Designer Janice Parker creates a subdued jardin vert to match one family's clean-lined residence.
Photography: Neil Landino Jr.1 of 10
"Disciplined" is not a word often used to describe living things without a conscience, yet that's exactly the term celebrated landscape architect Janice Parker attributed to the nearly six-acre grounds of a 1920s Greenwich, Connecticut, home she recently conceived for an aesthetically minimalist family. "What we did here was very bespoke—very edited and deliberate," says the Connecticut-based green thumb. "Discipline is a very hard thing. Sometimes what you don't say is almost as important as what you do say."
In this case, that meant cutting out the hallmarks of a traditional garden, including colorful flowers, complicated grading, and mass plantings. Instead, the pro set out to create a landscape design for the tightly structured estate with a monochromatic palette that balances mature trees—many of which were already existing to the property—and delicate greenery in nuanced shades. "You're creating a composition the way an artist creates a landscape, setting up a foreground, middle ground, and background," says Parker, who also relied on her sense of light, depth, and dimension when planning the streamlined all-green garden.
The result? The finished look is best described as a visual feast whose manicured hedges and discreet masonry feel as though they're at once part of the historical fabric of the home while still being inextricably linked to its present function as a serene family refuge. Here, Parker recalls the simple principles behind the approach she took while transforming the space and explains why this kind of sculptural garden will never go out of style.
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Before any work began on the grounds, the historic 1920s home, which occupies a rare 5.95-acre estate in Greenwich, Connecticut, underwent a massive renovation to bring it up to date. The homeowners, who lived here before selling the property and then buying it back—"They couldn't bear to part with it," says Parker—added additions to either side of the main house, making it more conducive to their growing family and giving it a greater presence on the land.
Taking her cues from her clients' streamlined aesthetic, Parker set to work doing the same to the grounds while remaining true to the property's history, expanding the pool area with a grass terrace.
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Neat rows of trimmed boxwood hedges outline the bluestone patio and walkways outside the entrance to the house's mudroom, a continuation of the orderly approach the homeowners took in their interiors. "That stylized boxwood clouding is Belgian in inspiration," says Parker. "Boxwoods are a great plant for hedges. They're slow growing and don't have to constantly be fertilized and watered, and they lend this sculptural element that is becoming more popular as people increase their understanding of design."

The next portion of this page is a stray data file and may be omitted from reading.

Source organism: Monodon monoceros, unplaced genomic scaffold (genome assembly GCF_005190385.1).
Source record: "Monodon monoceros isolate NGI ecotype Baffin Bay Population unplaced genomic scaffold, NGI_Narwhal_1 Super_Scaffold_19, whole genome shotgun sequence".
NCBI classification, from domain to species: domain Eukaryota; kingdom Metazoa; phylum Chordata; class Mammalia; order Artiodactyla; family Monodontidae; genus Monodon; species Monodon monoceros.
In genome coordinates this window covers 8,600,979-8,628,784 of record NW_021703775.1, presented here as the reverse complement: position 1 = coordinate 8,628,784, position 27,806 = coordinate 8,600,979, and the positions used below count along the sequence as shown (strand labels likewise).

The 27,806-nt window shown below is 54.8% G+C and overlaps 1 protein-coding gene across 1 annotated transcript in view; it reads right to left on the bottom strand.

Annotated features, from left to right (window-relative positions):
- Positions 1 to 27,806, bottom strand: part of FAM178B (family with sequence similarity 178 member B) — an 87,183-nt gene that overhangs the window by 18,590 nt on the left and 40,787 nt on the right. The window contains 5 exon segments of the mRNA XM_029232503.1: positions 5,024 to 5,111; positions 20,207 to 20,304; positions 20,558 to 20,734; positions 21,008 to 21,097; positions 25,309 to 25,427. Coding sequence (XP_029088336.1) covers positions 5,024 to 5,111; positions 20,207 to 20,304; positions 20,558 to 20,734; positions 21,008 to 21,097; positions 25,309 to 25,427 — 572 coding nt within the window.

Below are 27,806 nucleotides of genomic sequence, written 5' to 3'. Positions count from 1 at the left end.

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Driveway and Gate
"I'm a strong adherent of Ellen Biddle Shipman, who said that the way you define a garden is by an enclosure," says Parker. "By that respect we have four separate gardens," including the driveway area, which is lined with pleached linden trees, pachysandra, and climbing hydrangea.
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"The owner was very clear about leaving the masonry in tact," says Parker, noting the English ivy that climbs up the stone steps. "We restored what we could and sourced old bluestone and gravel for the walkways, and antique granite block in the driveway to accommodate things like snow plows. It's a soft, relaxed look."
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Photography: Neil Landino Jr.6 of 10
Though the garden features a monochromatic green palette, "there is so much textural difference and so many shades of green," says Parker. "For example, you have redbud trees with these heart-shaped reddish-bronze leaves, which contrast nicely with the big glossy leaves of the magnolia trees and the smaller leaf of the boxwood. And big, puffy hydrangeas contrast nicely with the finely manicured look of the boxwood hedges."
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"You always want to design with different functions in mind," says Parker of the pool terrace, which is embellished with boxwood, Little Lime hydrangea, and climbing New Dawn roses. "There's a side garden that's shady with a place to sit, so the owner can sit with a cup of coffee in the morning, but then in another area we have this gravel walkway where you can take a glass of wine and just walk around."
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A mini husky peers out from the dog run off the mudroom entrance. The gate matches the new pool enclosure fencing.
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Parker used oakleaf hydrangea to, in her words, "soften the formal boxwood hedges with its exuberant blooms and long graceful stems. The color gradually changes from a white to burgundy, adding a surprising depth to the plant beds without overpowering them."
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Parker renovated the old pool area—she sandblasted and plastered the interior and added a new tile band at the waterline—then delineated it with an isolated bed of Little Lime hydrangeas. "It starts out chartreuse and then some white comes in—it's a subtle kind of color," she says. "They are planted in front of a formal boxwood hedge that tops a stone retaining wall, softening the view and adding pops of color and movement in the summer months."
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